New West asserts that its claim cannot be barred by any statute of limitations because Counts 8 and 9 of its Complaint allege that Westinghouse engaged in fraud by concealing the existence of environmental reports it had prepared in 1983. Generally, New Jersey law provides that where a plaintiff claims that there has been fraudulent concealment of facts underlying a potential cause of action, the period of limitations does not commence until the plaintiff discovers the wrong. See, e.g., Foodtown v. Sigma Marketing, 518 F. Supp. 485 (D.N.J. 1980); Lopez v. Swyer, 62 N.J. 267, 275 n.2, 300 A.2d 563 (1973); Kyle v. Green Acres at Verona, 44 N.J. 100, 109, 207 A.2d 513 (1965).

 This is a motion for summary judgment and, at this stage, New West is not entitled merely to rest upon the allegations in its complaint. New West has not directed the Court to anything factual which indicates a competent and relevant basis for a finding that Westinghouse fraudulently concealed non-compliance with ECRA, particularly since the alleged 1983 reference predates the 1984-85 activity which triggered the statute.

 Finally, even if a six-year statute of limitations is applied, New West maintains that its Complaint still was timely filed under application of the "discovery rule." The discovery rule is an equitable principle delaying the accrual of a cause of action until the injured party discovers it may have the basis of an actionable claim. See Vispisiano v. Ashland Chemical Co., 107 N.J. 416, 426, 527 A.2d 66 (1987). The discovery rule has been applied in certain contexts. See, e.g., Kemp Industries, Inc. v. Apollo, 857 F. Supp. 373, 1994 WL 532130 (D.N.J. 1994); Allied Corp. v. Frola, 730 F. Supp. 626 (D.N.J. 1990); Enertron Industries v. Mack, 242 N.J. Super. 83, 576 A.2d 28 (App.Div. 1990). Here, however, New West has not furnished the Court with evidential justification to apply the discovery rule.

 When did New West's cause of action against Westinghouse arise? At the latest, it was that time in March, 1985 when New West discovered drums which had been left behind by CECOS, Westinghouse's hired mover. New West had then until the appropriate day in March, 1991 to file suit. This action was commenced three years past that time; it had become legally stale.

 Westinghouse's motion for partial summary judgment on the ECRA Issue is granted.

 ECRA Only Applies to an Industrial Site

 Finally, Westinghouse contends that it is not liable under ECRA because the Property was not an "industrial site" after December 31, 1983. ECRA defines whether property is industrial, and therefore subject to its provisions, based upon its SIC number. Westinghouse claims that New West has not proven that the SIC number the Property was assigned subjects it to ECRA.

 New West asks the Court to take judicial notice of the SIC number of the Property as reported in two publications: the New Jersey Directory of Manufacturers and MacRae's New Jersey State Industrial Directory. In a supplemental brief submitted, with leave of the Court, after this motion already was briefed, Westinghouse attacks the reliability of these publications, claiming that they cannot provide an appropriate basis upon which judicial notice of a fact may be taken. At the least, Westinghouse contends that a genuine factual dispute exists as to whether the Property was an "industrial site" after ECRA became effective.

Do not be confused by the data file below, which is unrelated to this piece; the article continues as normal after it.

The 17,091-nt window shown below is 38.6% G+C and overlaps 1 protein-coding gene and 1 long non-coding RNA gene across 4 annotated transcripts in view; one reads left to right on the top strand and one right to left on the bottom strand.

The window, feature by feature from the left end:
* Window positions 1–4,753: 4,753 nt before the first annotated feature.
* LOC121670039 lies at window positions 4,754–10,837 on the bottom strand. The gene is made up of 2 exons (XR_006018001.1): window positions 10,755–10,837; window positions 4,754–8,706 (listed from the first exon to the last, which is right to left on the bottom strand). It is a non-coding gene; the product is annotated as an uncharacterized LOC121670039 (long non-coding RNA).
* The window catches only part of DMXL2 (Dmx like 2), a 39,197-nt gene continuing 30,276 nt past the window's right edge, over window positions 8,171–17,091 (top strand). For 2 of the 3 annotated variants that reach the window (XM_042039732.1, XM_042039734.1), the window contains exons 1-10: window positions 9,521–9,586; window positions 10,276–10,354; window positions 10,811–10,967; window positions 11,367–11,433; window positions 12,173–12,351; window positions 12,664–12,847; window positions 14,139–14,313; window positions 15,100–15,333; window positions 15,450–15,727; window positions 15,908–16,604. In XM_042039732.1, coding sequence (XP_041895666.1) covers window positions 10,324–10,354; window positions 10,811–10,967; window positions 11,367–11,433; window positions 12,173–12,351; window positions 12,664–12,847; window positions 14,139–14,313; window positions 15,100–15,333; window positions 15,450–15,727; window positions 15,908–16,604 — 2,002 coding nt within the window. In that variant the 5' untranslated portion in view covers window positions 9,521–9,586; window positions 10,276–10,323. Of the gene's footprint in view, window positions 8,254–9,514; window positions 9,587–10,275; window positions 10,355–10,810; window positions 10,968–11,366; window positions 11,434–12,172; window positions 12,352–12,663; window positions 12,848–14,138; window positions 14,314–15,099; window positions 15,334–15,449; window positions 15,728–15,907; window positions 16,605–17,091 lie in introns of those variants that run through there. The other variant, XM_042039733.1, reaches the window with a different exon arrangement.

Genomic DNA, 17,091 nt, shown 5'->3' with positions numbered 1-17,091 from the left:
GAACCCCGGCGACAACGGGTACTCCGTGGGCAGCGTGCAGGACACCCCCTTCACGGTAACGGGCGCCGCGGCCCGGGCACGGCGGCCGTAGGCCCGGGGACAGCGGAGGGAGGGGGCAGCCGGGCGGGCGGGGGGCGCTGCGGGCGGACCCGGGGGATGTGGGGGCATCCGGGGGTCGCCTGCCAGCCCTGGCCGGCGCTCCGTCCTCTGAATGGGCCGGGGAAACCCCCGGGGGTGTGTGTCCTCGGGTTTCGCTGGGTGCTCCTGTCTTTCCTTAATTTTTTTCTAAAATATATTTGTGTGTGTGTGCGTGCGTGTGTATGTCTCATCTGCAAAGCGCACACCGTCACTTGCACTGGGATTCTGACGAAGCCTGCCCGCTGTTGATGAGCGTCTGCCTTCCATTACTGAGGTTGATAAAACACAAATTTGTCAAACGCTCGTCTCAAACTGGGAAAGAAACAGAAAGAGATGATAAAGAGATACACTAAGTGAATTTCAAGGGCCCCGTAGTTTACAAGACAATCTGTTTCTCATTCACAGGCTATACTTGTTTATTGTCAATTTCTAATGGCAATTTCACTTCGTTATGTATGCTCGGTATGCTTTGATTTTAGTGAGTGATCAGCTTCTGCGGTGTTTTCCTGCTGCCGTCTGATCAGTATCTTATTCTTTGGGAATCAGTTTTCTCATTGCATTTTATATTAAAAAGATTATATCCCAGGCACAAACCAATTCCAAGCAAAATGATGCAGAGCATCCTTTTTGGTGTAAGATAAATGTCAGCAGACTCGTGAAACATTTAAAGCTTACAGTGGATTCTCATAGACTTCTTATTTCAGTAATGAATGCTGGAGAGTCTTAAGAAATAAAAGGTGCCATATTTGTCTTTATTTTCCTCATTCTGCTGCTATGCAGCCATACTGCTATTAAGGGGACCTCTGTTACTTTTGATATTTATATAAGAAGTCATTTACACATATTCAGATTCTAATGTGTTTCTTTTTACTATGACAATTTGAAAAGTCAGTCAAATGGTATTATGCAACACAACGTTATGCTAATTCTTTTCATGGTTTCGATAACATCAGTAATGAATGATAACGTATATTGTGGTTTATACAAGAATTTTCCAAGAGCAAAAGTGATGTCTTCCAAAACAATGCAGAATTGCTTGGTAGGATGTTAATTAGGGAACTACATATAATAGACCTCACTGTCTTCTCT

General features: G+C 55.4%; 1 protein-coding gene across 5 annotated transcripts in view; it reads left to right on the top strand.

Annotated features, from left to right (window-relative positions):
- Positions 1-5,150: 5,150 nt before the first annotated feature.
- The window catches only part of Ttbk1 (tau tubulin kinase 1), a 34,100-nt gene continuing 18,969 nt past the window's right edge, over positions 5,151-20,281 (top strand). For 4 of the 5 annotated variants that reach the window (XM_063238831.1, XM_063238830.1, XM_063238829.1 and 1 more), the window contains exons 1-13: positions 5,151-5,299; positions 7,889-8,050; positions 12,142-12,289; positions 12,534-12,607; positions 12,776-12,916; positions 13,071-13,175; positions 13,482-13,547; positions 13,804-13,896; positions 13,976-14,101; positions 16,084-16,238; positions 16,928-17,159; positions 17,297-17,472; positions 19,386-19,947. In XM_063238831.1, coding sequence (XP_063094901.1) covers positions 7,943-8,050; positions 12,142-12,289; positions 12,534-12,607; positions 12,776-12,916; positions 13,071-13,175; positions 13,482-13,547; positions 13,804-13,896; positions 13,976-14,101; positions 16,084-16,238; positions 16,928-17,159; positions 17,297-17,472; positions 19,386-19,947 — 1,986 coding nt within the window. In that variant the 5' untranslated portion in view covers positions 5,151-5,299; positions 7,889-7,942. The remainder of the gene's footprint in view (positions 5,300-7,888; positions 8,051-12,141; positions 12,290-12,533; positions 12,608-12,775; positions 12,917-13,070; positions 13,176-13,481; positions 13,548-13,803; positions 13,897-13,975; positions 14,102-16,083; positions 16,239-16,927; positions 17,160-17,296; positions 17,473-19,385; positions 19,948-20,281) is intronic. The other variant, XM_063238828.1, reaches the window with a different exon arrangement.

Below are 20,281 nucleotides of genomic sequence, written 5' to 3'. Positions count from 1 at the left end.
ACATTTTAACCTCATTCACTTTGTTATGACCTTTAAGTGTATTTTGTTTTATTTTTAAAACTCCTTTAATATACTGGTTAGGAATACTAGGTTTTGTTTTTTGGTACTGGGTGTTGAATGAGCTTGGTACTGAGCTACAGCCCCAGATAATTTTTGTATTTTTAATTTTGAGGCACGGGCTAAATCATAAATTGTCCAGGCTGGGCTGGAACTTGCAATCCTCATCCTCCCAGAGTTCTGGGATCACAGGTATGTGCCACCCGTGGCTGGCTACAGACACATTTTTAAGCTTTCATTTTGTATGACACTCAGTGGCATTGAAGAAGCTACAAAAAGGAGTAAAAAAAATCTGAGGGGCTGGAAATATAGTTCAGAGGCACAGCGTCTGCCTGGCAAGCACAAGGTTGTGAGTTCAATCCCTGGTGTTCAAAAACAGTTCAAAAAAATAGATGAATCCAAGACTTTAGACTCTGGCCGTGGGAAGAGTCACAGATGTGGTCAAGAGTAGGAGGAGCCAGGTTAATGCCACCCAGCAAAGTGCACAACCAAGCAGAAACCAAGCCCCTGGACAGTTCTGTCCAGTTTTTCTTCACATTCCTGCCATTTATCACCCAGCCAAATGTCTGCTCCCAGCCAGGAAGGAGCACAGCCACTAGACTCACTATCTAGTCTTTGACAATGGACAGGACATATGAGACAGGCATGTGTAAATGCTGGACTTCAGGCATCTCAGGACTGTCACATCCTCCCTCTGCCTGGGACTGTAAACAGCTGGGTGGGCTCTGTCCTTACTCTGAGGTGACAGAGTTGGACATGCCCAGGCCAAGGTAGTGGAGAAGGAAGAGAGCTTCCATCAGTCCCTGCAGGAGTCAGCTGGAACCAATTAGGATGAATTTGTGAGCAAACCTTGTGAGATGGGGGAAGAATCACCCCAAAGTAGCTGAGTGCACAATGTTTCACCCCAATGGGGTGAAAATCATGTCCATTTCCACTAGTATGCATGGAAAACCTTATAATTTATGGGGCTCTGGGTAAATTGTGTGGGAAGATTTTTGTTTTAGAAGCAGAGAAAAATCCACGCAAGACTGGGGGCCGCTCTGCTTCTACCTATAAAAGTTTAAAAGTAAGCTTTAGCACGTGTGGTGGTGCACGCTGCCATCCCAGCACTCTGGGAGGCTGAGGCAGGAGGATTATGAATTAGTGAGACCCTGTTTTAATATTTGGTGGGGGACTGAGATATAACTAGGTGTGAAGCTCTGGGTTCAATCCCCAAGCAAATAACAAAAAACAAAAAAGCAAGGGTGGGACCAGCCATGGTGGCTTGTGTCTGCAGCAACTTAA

The dispute is governed by Federal Rule of Evidence 201(b) which provides that


A judicially noticed fact must be one not subject to reasonable dispute in that it is . . . capable of accurate and ready determination by resort to sources whose accuracy cannot reasonably be questioned.


  Westinghouse correctly notes that the mere fact of publication does not perforce qualify a source as sufficiently accurate so as to form a basis for judicial notice. Westinghouse contends that the publications in question lack reliability because they contain disclaimers of responsibility for errors or omissions and lack appropriate verification procedures.

  However, because the Court already has determined that New West's action is time-barred, this issue need not be decided.


  This motion has been bifurcated into a "Contractual Issue" and an "ECRA Issue." For reasons stated above:

  Westinghouse's motion for summary judgment on the Contractual Issue is DENIED.

  New West's motion for partial summary judgment on the Contractual Issue is GRANTED.

  Westinghouse's motion for partial summary judgment on the ECRA Issue is GRANTED.

  New West's motion for partial summary judgment on the ECRA Issue is DENIED.

  An appropriate order follows.

  William H. Walls, U.S.D.J.

  Date: November 9, 1995


  This matter is before the Court on cross motions for partial summary judgment and summary judgments, pursuant to Rule 56 of the Federal Rules of Civil Procedure.

  For good cause having been shown, and based upon the written submissions and oral argument of the parties, it is on this day of 1995, ORDERED that, in accordance with the issues having being so designated in the opinion accompanying this order,


Westinghouse's motion for summary judgment on the Contractual Issue is DENIED.


New West's motion for partial summary judgment on the Contractual Issue is GRANTED.


Westinghouse's motion for summary judgment on the ECRA Issue is GRANTED.


New West's motion for partial summary judgment on the ECRA Issue is DENIED.

  William H. Walls, U.S.D.J.